The situation involving Bledsoe arose during the committee’s evaluation process of the South Central Jurisdiction’s episcopal leaders. Concerns over his leadership led to the push toward retirement. The bishop initially announced his plans to retire and then changed his mind. The committee responded with a public letterabout the mixed results of his evaluation.
On July 16-17, the committee on episcopacy conducted a hearing on the issue before deliberating for about nine hours. The decision resulting in Bledsoe’s involuntary retirement was backed by the jurisdictional conference.
The decision to vote for involuntary retirement was extremely difficult, House said during the hearing. Although two abstained from voting and four committee members were in opposition, “not one member out of 30 said we did not have merit” to make the decision.
House said the criteria the committee used in assessing Bledsoe included information on worship attendance and professions of faith. The question, he explained, was whether the bishop could lead North Texas “in a turnaround” on declining numbers in both categories. “It is our opinion that if we do not grow the church…there will be a day when we collapse in the United States,” he told the council.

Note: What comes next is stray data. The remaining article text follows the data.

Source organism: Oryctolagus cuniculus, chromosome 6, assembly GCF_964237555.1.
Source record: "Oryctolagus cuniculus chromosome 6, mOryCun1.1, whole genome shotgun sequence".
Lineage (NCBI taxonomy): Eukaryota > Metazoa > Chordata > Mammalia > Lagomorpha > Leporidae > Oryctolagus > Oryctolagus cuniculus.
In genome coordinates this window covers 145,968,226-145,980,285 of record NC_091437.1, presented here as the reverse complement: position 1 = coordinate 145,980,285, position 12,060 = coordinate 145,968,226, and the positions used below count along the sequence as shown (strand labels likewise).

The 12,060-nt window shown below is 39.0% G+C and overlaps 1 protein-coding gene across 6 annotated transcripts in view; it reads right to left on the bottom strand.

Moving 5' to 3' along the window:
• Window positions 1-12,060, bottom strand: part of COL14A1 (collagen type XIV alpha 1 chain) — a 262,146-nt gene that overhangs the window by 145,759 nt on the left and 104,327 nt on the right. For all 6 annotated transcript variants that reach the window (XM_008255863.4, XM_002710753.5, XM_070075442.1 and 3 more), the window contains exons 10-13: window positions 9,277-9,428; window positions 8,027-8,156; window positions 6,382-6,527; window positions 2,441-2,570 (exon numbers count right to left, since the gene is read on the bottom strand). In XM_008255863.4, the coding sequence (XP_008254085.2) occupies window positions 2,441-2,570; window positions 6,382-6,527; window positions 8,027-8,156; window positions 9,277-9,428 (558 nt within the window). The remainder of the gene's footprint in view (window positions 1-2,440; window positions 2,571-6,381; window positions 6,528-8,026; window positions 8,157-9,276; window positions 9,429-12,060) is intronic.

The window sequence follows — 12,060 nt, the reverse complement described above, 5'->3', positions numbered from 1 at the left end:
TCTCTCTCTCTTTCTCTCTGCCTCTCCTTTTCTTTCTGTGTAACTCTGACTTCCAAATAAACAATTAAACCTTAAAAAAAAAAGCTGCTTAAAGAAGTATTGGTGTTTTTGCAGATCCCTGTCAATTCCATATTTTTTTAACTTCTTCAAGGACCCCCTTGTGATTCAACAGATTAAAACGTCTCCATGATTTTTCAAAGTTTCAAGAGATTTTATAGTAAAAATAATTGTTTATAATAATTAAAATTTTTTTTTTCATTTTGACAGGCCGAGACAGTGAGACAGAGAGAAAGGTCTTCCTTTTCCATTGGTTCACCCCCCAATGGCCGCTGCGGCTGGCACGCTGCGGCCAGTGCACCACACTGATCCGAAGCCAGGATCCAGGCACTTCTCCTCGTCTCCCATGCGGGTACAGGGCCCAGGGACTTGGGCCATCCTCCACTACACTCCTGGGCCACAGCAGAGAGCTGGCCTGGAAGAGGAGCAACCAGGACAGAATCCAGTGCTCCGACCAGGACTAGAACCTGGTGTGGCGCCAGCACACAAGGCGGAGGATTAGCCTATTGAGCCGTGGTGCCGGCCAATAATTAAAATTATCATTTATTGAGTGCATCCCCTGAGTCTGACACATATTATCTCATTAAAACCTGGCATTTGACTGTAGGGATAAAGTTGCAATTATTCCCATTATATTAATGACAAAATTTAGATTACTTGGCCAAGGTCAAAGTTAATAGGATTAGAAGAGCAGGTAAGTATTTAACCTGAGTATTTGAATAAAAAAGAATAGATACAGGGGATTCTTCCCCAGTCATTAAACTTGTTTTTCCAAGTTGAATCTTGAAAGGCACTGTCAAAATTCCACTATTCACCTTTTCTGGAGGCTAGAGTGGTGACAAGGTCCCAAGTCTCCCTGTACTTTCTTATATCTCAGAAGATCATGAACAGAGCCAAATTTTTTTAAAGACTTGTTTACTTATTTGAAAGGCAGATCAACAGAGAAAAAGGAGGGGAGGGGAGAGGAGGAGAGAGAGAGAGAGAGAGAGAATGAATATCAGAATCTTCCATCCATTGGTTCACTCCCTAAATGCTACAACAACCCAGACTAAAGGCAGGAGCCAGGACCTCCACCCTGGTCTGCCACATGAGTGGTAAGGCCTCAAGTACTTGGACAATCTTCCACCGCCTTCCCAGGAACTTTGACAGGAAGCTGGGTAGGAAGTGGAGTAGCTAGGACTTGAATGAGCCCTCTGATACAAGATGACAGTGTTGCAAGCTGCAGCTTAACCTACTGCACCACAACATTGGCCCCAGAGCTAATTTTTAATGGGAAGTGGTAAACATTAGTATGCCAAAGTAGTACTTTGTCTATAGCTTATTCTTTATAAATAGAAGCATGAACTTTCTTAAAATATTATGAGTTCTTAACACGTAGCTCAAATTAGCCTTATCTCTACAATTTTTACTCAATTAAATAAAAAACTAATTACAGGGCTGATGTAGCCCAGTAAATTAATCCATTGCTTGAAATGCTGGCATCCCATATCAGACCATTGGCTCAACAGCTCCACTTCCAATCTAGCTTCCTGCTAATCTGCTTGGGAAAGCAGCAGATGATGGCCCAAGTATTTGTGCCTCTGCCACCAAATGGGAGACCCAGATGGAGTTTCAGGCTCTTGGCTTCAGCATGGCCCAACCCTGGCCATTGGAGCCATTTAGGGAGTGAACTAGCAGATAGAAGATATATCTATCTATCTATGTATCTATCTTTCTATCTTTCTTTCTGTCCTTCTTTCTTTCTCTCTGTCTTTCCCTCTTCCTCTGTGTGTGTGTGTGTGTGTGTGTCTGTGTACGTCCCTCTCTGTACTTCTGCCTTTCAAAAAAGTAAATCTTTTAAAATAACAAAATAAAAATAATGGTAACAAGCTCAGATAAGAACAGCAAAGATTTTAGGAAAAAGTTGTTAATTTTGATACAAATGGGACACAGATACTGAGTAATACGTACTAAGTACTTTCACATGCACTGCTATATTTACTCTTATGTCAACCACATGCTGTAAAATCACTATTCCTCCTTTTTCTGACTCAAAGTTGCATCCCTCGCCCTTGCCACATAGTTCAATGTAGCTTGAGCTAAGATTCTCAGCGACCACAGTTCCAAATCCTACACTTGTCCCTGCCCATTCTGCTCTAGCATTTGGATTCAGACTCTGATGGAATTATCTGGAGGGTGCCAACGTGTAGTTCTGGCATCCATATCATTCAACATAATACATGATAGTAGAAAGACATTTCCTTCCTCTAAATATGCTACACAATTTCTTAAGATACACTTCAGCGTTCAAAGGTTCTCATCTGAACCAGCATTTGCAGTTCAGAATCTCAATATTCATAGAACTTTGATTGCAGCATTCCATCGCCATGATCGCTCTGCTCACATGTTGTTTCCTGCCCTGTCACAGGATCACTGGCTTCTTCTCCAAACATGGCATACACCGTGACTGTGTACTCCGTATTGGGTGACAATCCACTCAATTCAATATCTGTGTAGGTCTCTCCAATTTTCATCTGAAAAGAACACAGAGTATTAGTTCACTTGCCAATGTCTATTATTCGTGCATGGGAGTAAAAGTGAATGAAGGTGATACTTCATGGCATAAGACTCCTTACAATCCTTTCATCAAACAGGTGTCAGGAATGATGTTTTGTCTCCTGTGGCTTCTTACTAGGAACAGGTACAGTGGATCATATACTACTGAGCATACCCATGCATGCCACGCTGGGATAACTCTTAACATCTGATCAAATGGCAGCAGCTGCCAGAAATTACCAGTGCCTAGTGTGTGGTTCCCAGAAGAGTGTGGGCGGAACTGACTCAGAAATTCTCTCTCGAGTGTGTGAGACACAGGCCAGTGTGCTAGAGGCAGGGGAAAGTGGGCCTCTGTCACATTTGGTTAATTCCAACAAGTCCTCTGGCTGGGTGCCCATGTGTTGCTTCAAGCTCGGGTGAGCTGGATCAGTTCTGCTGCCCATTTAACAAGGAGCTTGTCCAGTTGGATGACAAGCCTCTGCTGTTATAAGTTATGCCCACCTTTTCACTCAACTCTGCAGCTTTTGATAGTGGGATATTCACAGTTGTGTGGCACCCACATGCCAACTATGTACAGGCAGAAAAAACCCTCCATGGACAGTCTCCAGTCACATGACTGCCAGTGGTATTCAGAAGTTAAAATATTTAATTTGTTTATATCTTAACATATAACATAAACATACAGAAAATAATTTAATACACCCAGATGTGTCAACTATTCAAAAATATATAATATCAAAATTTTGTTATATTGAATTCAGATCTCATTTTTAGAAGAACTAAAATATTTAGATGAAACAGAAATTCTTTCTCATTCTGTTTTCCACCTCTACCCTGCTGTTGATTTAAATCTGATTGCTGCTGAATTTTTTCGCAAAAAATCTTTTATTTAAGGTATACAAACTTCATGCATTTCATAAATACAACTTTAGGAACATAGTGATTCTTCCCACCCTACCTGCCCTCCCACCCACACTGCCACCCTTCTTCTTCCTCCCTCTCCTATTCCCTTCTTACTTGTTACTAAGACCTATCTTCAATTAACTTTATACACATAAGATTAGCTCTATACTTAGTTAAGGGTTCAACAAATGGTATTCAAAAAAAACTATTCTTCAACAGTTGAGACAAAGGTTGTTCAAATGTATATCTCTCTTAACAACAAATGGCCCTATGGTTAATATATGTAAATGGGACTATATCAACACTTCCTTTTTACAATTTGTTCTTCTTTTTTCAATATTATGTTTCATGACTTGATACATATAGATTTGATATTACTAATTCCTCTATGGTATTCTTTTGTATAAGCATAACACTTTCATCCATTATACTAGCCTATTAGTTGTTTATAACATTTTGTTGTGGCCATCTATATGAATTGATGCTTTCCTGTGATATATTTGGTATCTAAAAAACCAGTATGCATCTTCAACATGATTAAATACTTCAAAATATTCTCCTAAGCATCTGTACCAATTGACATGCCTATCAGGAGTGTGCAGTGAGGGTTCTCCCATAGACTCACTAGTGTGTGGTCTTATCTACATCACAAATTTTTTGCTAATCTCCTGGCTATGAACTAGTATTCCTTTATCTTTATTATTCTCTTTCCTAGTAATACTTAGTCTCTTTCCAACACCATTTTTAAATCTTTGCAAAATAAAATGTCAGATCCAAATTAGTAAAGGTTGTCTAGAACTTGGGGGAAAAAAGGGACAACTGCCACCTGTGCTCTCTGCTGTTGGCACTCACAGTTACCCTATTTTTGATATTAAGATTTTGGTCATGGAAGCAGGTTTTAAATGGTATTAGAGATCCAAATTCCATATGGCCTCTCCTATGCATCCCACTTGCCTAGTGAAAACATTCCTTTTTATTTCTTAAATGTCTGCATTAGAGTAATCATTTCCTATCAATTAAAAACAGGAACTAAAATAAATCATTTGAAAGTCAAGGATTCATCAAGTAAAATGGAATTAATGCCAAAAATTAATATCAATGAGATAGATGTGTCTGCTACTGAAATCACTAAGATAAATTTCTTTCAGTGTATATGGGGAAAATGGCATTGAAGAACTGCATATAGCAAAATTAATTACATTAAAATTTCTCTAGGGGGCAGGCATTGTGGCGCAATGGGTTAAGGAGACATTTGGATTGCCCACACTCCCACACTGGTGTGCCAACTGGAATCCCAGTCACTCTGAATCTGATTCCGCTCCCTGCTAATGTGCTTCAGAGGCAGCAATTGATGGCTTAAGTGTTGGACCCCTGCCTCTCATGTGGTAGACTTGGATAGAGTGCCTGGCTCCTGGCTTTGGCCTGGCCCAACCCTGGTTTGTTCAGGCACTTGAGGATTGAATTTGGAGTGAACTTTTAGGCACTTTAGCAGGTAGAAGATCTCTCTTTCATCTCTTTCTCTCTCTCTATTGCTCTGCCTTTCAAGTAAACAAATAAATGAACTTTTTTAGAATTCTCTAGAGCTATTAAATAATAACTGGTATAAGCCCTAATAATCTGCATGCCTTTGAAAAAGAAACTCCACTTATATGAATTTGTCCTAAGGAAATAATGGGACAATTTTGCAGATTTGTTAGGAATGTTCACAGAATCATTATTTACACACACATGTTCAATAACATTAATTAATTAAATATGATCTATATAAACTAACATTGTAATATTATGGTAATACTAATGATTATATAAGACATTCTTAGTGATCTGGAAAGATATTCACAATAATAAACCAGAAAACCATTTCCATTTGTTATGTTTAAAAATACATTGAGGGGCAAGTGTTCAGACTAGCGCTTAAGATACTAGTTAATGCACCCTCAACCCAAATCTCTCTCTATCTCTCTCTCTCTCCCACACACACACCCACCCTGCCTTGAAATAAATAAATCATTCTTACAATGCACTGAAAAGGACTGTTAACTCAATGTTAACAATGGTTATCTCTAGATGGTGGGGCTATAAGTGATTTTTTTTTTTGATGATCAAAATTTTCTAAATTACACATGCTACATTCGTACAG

House said they had hoped to find a way for Bledsoe to use his spiritual gifts in a retirement position but pointed out he had lost the confidence of the clergy in his conference and elsewhere in the jurisdiction.
“We believe it would have been a train wreck for him to go back to North Texas,” he told the Judicial Council. “We did not find a place that would welcome Bishop Bledsoe.”
Bledsoe, who spoke briefly during the hearing, said that, contrary to House’s assertions, there has been growth in North Texas. However, after the action of the committee on episcopacy, “I felt like the work I had done the last three and a half years was all for nothing.”
The appeal was heard “under the directives” found in Paragraph 408.3(a) of the United Methodist Book of Discipline, the denomination’s lawbook. That paragraph, amended by the 2012 United Methodist General Conference, the denomination’s top legislative body, provides some specific guidelines on placing a bishop in retirement involuntarily.
Judicial Council, which had ruled in October that the paragraph “remains constitutional,” said in its decision that arguments “about whether the process was constitutional are now deemed to be irrelevant. We reviewed the process in light of fairness, equity, justice, legality and timeliness of the process.”